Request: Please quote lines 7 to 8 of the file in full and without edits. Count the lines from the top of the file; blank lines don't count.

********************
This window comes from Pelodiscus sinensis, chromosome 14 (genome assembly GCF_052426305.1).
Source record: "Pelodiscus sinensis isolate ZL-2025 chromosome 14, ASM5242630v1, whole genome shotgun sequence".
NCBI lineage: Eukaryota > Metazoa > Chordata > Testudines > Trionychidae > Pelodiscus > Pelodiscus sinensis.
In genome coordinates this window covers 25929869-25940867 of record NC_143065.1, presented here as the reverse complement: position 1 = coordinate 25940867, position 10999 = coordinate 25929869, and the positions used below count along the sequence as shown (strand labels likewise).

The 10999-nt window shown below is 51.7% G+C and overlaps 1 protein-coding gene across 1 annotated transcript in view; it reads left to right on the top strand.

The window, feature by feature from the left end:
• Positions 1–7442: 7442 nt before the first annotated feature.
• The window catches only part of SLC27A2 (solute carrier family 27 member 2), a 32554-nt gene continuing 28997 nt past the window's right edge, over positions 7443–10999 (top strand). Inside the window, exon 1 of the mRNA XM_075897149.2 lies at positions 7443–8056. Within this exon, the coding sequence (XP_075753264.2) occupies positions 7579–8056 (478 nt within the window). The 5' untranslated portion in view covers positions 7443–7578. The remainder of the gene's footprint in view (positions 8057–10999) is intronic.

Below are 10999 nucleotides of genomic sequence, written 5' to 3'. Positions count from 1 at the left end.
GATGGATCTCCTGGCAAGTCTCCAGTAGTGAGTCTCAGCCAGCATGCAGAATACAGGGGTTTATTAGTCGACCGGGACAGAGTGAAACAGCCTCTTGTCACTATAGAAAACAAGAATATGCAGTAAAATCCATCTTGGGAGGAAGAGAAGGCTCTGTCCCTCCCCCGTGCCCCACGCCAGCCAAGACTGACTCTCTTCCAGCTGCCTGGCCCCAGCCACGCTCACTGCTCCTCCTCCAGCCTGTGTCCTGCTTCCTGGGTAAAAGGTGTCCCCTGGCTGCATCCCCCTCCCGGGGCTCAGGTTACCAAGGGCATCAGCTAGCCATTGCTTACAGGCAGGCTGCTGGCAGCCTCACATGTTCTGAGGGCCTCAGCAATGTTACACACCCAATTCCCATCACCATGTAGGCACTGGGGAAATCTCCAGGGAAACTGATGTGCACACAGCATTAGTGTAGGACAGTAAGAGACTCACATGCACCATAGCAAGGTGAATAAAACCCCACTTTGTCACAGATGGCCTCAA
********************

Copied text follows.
• Positions 1–7442: 7442 nt before the first annotated feature.
• The window catches only part of SLC27A2 (solute carrier family 27 member 2), a 32554-nt gene continuing 28997 nt past the window's right edge, over positions 7443–10999 (top strand). Inside the window, exon 1 of the mRNA XM_075897149.2 lies at positions 7443–8056. Within this exon, the coding sequence (XP_075753264.2) occupies positions 7579–8056 (478 nt within the window). The 5' untranslated portion in view covers positions 7443–7578. The remainder of the gene's footprint in view (positions 8057–10999) is intronic.